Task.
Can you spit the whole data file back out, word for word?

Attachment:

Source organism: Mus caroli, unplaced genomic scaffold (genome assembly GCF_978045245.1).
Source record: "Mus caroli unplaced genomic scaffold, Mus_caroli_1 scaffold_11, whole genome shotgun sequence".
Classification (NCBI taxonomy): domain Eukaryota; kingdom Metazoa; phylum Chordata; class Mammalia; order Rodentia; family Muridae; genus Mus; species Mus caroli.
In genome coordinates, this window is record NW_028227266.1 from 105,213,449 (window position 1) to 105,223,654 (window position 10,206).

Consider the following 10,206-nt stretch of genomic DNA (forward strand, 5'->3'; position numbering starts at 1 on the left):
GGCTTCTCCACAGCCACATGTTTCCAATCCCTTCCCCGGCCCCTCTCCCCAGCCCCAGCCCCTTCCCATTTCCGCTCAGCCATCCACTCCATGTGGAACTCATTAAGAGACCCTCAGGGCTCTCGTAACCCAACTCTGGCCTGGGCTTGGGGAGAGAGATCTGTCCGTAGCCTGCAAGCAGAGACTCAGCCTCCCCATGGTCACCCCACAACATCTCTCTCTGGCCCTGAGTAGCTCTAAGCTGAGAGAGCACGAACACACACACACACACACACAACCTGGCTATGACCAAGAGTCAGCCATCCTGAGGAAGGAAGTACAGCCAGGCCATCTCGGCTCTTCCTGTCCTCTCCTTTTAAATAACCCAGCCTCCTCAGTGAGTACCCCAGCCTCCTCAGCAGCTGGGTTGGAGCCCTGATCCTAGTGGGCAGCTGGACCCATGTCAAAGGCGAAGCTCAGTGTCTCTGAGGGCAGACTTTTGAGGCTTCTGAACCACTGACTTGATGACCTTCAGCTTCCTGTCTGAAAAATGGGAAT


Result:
Source organism: Mus caroli, unplaced genomic scaffold (genome assembly GCF_978045245.1).
Source record: "Mus caroli unplaced genomic scaffold, Mus_caroli_1 scaffold_11, whole genome shotgun sequence".
Classification (NCBI taxonomy): domain Eukaryota; kingdom Metazoa; phylum Chordata; class Mammalia; order Rodentia; family Muridae; genus Mus; species Mus caroli.
In genome coordinates, this window is record NW_028227266.1 from 105,213,449 (window position 1) to 105,223,654 (window position 10,206).

Consider the following 10,206-nt stretch of genomic DNA (forward strand, 5'->3'; position numbering starts at 1 on the left):
GGCTTCTCCACAGCCACATGTTTCCAATCCCTTCCCCGGCCCCTCTCCCCAGCCCCAGCCCCTTCCCATTTCCGCTCAGCCATCCACTCCATGTGGAACTCATTAAGAGACCCTCAGGGCTCTCGTAACCCAACTCTGGCCTGGGCTTGGGGAGAGAGATCTGTCCGTAGCCTGCAAGCAGAGACTCAGCCTCCCCATGGTCACCCCACAACATCTCTCTCTGGCCCTGAGTAGCTCTAAGCTGAGAGAGCACGAACACACACACACACACACACAACCTGGCTATGACCAAGAGTCAGCCATCCTGAGGAAGGAAGTACAGCCAGGCCATCTCGGCTCTTCCTGTCCTCTCCTTTTAAATAACCCAGCCTCCTCAGTGAGTACCCCAGCCTCCTCAGCAGCTGGGTTGGAGCCCTGATCCTAGTGGGCAGCTGGACCCATGTCAAAGGCGAAGCTCAGTGTCTCTGAGGGCAGACTTTTGAGGCTTCTGAACCACTGACTTGATGACCTTCAGCTTCCTGTCTGAAAAATGGGAAT